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JuiceFlow: A Next-Generation Solution for Nextflow Pipelines in the Cloud

JuiceFlow: A Next-Generation Solution for Nextflow Pipelines in the Cloud

Sateesh Peri, Ashley Tung 2024-04-12511

Abstract

This blog provides the evolution and the overview of the Memverge JuiceFlow solution, which is meant for highly performant and cost-effective Nextflow pipeline executions on Memory Machine Cloud.


What is JuiceFlow?

JuiceFlow is a transient, head-node setup that utilizes JuiceFS as its primary filesystem to execute Nextflow pipelines on MMCloud. JuiceFS, an open-source, high-performance distributed file system designed for cloud environments, brings several unique features to the table, including:

  • Separation of Data and Metadata: JuiceFS stores file data in chunks within object storage platforms like Amazon S3, while metadata is stored in various databases, such as Redis. This architecture enhances performance and scalability.
  • Performance: JuiceFS is engineered to achieve millisecond-level latency and nearly unlimited throughput, depending on the object storage's scale. This makes it exceptionally suitable for high-performance computing environments like those needed for Nextflow pipelines.
  • Easy Integration with MMCloud: MMCloud facilitates the deployment process by providing pre-configured Nextflow head node templates with JuiceFS setup, simplifying the user's experience.
  • Comparison with S3FS: JuiceFS offers significant performance and scalability advantages over S3FS. For those interested in a detailed comparison, refer to the JuiceFS vs. S3FS documentation.

Once a Nextflow run concludes, whether due to failure or completion, the node will self-terminate, thus the term "transient." Furthermore, JuiceFlow can reload previous runs from your S3 bucket, provided that one metadata file exists per bucket. This feature enables you to -resume runs or access data created by other runs within the same JuiceFS file system, streamlining data management and pipeline execution.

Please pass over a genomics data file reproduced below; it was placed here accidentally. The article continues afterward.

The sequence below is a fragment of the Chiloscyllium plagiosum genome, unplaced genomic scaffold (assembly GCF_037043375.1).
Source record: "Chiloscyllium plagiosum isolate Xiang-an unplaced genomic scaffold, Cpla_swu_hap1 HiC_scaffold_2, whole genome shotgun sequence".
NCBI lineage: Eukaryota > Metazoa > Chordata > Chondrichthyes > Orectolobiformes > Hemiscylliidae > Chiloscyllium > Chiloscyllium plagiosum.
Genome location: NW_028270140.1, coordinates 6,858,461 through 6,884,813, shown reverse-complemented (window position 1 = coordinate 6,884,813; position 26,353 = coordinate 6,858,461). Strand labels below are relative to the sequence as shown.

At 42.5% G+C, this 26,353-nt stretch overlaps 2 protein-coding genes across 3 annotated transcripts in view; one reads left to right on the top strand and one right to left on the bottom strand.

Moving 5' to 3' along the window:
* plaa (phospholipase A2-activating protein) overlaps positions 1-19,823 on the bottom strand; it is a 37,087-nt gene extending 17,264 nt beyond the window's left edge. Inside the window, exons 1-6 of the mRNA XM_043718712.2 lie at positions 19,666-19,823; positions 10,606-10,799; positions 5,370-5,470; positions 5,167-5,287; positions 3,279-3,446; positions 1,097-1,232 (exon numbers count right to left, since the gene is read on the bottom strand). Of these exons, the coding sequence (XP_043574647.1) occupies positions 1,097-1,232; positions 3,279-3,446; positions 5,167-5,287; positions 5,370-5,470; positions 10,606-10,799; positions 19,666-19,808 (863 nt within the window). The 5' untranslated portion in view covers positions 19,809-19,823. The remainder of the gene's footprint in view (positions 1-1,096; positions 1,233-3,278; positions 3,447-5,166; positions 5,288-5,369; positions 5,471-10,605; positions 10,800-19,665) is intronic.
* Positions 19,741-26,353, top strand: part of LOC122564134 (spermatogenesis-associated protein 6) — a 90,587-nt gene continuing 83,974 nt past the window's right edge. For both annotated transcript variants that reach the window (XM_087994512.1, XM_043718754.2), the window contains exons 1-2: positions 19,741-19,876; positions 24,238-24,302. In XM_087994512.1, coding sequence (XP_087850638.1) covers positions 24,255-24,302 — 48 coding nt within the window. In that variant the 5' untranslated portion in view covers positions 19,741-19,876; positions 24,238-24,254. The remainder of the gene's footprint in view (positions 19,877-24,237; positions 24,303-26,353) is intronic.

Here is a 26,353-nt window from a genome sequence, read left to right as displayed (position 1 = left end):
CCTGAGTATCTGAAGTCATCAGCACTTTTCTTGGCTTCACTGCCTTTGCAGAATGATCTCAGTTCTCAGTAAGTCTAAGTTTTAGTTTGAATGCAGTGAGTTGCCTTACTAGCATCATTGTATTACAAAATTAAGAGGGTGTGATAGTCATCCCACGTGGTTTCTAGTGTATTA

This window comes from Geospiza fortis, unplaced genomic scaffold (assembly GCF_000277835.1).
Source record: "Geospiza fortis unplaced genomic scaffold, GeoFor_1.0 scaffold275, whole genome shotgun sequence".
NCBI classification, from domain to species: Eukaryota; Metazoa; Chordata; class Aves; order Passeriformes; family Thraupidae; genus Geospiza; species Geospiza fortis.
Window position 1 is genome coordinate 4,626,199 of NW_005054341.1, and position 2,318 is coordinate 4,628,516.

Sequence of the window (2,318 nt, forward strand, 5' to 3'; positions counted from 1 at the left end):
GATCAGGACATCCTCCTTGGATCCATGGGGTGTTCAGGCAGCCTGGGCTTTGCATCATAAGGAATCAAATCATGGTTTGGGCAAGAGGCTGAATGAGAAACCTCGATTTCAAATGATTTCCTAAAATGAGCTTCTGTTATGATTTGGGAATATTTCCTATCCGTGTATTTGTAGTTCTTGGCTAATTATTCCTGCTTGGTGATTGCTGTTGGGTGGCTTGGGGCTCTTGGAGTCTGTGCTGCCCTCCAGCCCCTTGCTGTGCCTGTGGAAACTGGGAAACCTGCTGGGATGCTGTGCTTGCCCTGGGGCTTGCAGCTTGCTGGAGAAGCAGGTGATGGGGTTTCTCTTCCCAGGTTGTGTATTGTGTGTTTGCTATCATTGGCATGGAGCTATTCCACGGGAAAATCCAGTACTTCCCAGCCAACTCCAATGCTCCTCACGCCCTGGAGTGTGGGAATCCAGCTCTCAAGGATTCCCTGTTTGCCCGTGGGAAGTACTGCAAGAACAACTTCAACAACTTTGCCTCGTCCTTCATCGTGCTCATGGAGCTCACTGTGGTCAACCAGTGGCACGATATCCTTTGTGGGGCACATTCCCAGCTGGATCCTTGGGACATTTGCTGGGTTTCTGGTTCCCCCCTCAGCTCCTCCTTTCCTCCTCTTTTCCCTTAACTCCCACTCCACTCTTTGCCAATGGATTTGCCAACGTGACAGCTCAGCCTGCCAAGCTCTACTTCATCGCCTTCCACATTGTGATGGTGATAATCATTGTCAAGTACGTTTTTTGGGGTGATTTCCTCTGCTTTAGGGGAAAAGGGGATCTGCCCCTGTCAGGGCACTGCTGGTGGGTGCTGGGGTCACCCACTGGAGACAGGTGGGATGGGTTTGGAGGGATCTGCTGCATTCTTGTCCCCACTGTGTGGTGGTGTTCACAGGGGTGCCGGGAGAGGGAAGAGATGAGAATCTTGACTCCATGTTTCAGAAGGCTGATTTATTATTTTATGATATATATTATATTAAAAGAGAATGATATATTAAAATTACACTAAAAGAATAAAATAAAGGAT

Development of JuiceFlow

  • The development of the JuiceFS + Nextflow solution has undergone many iterations, leading to the creation of JuiceFlow.

  • Initially, the setup integrated the JuiceFS filesystem and Nextflow within the same instance. However, upon deployment via CLI, users were required to ssh into the instance to initiate their run and also manually dispose of the VM after execution.

  • In the second iteration, we emphasized the "transient-ness" of the Nextflow head-node while aiming for minimal user intervention. The JuiceFS and Nextflow components were allocated to two separate instances. In this setup, JuiceFS remained persistent, whereas the Nextflow component mounted the filesystem and stayed active until the Nextflow run concluded, underscoring its "transient" aspect. This arrangement eliminated the need for users to ssh into the head-node instance, allowing them to interact primarily through two CLI command submissions.

  • The ultimate configuration, JuiceFlow, merges the JuiceFS and Nextflow components into a single node, akin to the original setup, yet it inherits the "transient" hands-off characteristic of the second iteration. This was achieved through a singular CLI command.


Overall JuiceFlow Setup

  • The prerequisites for setting up include a functional MMC OpCenter, an AWS S3 Bucket, and the corresponding S3 access and secret keys.

  • The user is required to submit a single command that encapsulates the aforementioned details along with two primary scripts:

    • transient_JFS.sh: Formats the work directory S3 bucket to JuiceFS format.
    • job-submit.sh: Contains Nextflow input parameters and MMC config.
  • Upon submission, a VM will be initiated. This VM is responsible for formatting a directory within the designated S3 bucket for JuiceFS. If the bucket contains a metadata file from a previous job, it will load the corresponding JuiceFS partition, granting the job access to that specific directory. Within the job, a Nextflow configuration file specific for MMCloud using the nf-float plugin is generated, and the designated Nextflow command is executed.

  • The process integrates the use of the nf-float plugin, which facilitates the spawning of additional instances for each process within the pipeline on MMCloud. These VMs are configured to terminate upon the completion of their respective processes.